“Ultimately, it’s what we do with our fear that shapes who we become. I believe fear is a bit of a sickness that centres in our minds that stifles us from a lot of personal growth. If we overcome our fears, we always get to a better place and can see a better version of ourselves.”
On January 27, Papa Roach will celebrate the 15th anniversary of their triple-platinum album Infest by releasing their eighth album F.E.A.R (Face Everything And Rise). Ahead of its release, A Music Blog, Yea? had the opportunity of giving the band’s frontman Jacoby Shaddix a call to discuss temptations while recording in Las Vegas, creating anthemic and uplifting songs, pursing a career in music, and a message to their fans. Enjoy:
AMBY: Hey Jacoby, thanks for speaking with A Music Blog, Yea? today.
Papa Roach: Thanks very much, Alicia.
AMBY: It’s my pleasure. You’re soon celebrating the 15th anniversary of your record Infest by releasing your eighth record F.E.A.R. First off, fifteen years is a long time and every album you’ve released has been so solid – congrats on everything.
Papa Roach: We really appreciate it. It’s been quite the labour of love over the past fifteen years.
AMBY: You release the album in January and then embark on a UK Tour shortly afterwards, but what does the band have in store to celebrate the record’s release?
Papa Roach: We’re doing a co-headlining touring with Seether in America and are very excited about that because we’re playing a lot of major markets; we’re coming through New York, Los Angeles, Chicago, Texas. It’s going to be great to play the new material live and that’s exciting for us. We’re very happy with the material we wrote on this record and I think it’s going to be awesome to play it on stage.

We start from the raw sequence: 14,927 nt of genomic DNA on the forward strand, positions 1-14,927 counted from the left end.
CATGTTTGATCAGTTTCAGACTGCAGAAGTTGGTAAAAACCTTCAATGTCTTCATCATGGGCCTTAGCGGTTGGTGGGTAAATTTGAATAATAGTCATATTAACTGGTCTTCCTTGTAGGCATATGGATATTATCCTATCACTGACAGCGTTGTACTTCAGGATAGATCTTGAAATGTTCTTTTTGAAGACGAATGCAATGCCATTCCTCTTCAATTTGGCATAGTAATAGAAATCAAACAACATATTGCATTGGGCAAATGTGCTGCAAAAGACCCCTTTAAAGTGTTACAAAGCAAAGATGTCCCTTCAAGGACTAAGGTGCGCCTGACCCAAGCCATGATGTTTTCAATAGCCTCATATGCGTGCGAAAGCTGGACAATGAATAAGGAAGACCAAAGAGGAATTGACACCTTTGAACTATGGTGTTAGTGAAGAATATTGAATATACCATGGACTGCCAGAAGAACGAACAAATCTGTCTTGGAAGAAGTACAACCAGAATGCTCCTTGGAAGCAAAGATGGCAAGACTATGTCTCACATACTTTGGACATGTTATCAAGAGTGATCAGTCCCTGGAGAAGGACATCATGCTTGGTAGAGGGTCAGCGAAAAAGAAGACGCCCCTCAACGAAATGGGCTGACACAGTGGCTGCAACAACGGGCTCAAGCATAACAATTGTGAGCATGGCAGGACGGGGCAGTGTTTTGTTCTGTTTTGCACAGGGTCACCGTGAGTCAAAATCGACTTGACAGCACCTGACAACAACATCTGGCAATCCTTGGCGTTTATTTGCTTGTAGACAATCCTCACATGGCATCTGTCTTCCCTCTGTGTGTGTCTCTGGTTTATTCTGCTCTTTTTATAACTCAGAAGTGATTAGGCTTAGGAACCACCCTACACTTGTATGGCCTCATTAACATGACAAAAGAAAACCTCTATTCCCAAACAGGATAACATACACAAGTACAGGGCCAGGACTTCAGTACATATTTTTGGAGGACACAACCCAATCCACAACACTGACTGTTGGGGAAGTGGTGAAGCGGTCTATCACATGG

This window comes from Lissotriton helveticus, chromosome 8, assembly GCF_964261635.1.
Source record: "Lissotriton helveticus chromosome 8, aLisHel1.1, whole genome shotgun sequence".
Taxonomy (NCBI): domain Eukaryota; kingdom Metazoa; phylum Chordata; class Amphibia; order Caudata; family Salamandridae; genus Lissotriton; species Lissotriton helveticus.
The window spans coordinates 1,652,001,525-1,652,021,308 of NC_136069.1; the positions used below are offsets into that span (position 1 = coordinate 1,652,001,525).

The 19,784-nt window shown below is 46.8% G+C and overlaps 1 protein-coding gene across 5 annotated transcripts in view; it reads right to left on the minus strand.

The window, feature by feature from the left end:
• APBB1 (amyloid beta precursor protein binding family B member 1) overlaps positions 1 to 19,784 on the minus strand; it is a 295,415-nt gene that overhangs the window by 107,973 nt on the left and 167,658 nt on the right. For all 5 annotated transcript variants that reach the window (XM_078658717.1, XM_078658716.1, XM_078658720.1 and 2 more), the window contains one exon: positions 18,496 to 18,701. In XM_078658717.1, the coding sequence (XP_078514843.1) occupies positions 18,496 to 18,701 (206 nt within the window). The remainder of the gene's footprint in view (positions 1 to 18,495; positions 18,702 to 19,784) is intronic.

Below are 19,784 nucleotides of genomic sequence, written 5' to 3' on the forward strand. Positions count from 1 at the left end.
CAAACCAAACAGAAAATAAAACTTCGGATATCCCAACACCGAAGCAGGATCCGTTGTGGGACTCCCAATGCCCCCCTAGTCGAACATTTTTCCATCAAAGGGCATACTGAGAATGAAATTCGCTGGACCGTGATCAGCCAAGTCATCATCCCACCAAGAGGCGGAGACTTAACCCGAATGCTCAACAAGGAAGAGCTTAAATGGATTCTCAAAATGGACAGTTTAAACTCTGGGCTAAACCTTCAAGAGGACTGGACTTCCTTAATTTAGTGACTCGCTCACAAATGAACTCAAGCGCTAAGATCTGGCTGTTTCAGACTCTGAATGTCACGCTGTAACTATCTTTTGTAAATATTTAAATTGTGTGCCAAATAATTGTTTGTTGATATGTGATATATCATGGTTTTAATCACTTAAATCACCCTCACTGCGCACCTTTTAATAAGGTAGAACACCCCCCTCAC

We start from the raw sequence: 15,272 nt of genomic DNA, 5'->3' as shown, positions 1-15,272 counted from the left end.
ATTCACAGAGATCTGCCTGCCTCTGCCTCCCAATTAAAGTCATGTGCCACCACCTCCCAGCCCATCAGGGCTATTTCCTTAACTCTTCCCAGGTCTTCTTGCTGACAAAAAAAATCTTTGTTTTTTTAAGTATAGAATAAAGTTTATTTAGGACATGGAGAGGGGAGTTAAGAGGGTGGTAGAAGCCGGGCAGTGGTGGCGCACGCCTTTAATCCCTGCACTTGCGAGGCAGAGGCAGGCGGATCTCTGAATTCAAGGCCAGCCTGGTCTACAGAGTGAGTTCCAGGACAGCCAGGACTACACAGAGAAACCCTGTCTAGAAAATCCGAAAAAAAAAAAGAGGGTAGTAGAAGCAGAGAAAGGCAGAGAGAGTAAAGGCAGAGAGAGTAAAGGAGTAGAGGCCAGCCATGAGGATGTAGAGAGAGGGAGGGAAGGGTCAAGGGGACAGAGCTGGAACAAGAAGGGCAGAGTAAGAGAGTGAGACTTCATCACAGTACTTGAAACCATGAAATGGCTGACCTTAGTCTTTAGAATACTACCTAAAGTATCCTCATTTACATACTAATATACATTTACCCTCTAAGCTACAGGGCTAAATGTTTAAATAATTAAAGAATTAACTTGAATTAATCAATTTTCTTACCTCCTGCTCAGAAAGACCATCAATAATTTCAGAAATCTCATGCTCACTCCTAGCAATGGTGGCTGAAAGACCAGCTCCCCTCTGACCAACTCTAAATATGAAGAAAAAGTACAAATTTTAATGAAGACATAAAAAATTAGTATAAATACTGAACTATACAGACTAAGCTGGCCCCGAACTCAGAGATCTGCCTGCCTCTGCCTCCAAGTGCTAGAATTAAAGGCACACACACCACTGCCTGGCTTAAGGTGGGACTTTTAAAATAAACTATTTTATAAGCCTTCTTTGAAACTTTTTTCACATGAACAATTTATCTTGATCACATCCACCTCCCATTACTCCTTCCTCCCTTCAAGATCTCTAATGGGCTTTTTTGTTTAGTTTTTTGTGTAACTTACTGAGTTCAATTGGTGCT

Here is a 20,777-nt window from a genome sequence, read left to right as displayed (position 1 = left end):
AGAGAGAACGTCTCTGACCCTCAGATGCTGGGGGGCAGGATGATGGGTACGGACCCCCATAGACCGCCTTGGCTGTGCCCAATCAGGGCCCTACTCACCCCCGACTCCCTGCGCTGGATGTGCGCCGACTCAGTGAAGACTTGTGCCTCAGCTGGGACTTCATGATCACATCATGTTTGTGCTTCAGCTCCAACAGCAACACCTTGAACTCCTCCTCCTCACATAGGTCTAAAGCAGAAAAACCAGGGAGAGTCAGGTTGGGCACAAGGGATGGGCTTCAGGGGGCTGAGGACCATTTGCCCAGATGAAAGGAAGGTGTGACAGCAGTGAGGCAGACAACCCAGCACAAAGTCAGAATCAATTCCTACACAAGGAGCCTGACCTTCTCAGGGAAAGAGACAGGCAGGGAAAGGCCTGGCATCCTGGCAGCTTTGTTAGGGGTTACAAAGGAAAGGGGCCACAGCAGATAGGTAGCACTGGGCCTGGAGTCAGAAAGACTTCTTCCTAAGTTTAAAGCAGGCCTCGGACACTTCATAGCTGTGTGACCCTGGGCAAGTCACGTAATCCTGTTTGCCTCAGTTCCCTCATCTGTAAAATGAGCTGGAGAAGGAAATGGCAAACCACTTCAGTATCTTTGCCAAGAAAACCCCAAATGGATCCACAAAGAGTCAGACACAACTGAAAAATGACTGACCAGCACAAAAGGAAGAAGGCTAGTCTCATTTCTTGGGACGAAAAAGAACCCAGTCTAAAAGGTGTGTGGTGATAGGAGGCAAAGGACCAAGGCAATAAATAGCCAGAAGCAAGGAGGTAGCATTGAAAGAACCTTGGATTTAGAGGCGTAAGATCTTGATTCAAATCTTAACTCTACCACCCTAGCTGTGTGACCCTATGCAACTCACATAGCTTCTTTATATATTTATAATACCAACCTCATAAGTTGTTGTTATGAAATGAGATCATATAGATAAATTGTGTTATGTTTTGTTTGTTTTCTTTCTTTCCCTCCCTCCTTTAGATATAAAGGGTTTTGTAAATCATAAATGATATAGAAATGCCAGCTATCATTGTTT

AMBY: You made the record in Las Vegas, which I know you were slightly wary of at first. Did that atmosphere or location have an impact on the creation of the record at all or your mind set?
Papa Roach: Most definitely, it had a huge impact on the creation of the record. We went there with not much material written at all – we just had a chorus written – and showed up to this city which has some of my greatest failures… I wanted to go to Vegas and do it right this time. I think going to a city with so many distractions gave me an opportunity to face that by showing up and committing myself to this music by grinding every day until we had a record that we truly believed in. It made me very focused on the creative process so I would stay out of trouble. It was a great experience and I wouldn’t have it any other way. I’m so grateful that that’s where we did the record.
AMBY: Funny enough, I guess that location gave you the opportunity to face everything and rise.
Papa Roach: [laughs] Exactly. You know what I’m saying. As funny as that pun is, it’s just so true.
AMBY: You mentioned how you went into the studio with barely anything written. Did you find the method of walking into the studio with nothing worked better for the band?